Long-term exposure to air pollution is killing one in 19 people in the UK, according to researchers at Centre for Cities.
They’ve published their annual study, Cities Outlook, which includes a major focus on toxic air and how it’s impacting on city and town dwellers across the UK.
The estimates vary significantly depending on location. For example, the proportion of deaths related to fine particulate matter (PM2.5) is highest in cities and large towns in southeastern England such as Slough, Luton and London, where an estimated one in 16 people die from exposure.
Meanwhile, cities in Scotland and northern England see the smallest proportion of PM2.5-related deaths. Aberdeen is the city with the lowest proportion, at one in 33.
Their research found that 62% of roads monitored in UK cities are exceeding the WHO’s annual PM2.5 guideline of 10μg/m3.
In 19 cities, all monitored roads are breaching the WHO guideline potentially exposing 14 million people to the pollutant on a daily basis.
The report says transport is a significant contributor, but 50% of the PM2.5 toxins generated in cities and large towns come from sources such as wood-burning stoves and coal fires.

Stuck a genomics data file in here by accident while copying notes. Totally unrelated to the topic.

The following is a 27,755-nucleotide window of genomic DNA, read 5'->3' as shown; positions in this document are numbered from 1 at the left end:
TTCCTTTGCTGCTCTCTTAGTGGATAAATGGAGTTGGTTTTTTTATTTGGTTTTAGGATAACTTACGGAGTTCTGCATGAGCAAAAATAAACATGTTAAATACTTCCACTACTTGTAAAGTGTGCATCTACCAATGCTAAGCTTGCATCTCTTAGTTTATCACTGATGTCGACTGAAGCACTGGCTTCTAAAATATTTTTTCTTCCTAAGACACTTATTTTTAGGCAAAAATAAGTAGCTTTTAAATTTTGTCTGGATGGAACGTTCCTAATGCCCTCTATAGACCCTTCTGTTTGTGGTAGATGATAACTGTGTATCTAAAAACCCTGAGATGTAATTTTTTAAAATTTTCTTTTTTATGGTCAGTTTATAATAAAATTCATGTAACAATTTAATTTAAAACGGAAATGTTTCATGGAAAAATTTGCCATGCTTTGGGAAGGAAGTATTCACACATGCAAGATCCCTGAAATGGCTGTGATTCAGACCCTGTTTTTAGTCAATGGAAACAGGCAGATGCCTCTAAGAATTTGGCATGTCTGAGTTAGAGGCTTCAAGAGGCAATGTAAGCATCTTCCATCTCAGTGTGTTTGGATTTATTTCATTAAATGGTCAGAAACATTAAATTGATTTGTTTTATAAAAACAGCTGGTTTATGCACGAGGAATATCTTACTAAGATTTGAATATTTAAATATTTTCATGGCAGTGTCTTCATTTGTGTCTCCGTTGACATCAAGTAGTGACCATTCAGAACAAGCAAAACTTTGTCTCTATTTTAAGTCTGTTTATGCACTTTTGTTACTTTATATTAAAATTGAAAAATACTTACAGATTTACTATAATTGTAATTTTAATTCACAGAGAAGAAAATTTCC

Andrew Carter, chief executive of Centre for Cities, said: ‘More than half of people in the UK live in cities and large towns. And while they offer people good employment and lifestyle opportunities Cities Outlook 2020 shows that they also having a damaging effect on their health, with air pollution killing thousands of people living in cities every year.
‘Politicians often talk tough on addressing air pollution but we need to see more action. Cities should be at the centre of the fight against toxic air and councils should take the steps needed, including charging people to drive in city centres and banning wood-burning stoves. ‘
‘To help the government needs to provide extra money and introduce stricter guidelines. The deadly levels of polluted air we’re breathing are legal across most of the UK. This needs to change. As a matter of urgency the government should adopt WHO’s stricter guidelines around PM2.5 emissions. Failure to act now will lead to more deaths.’
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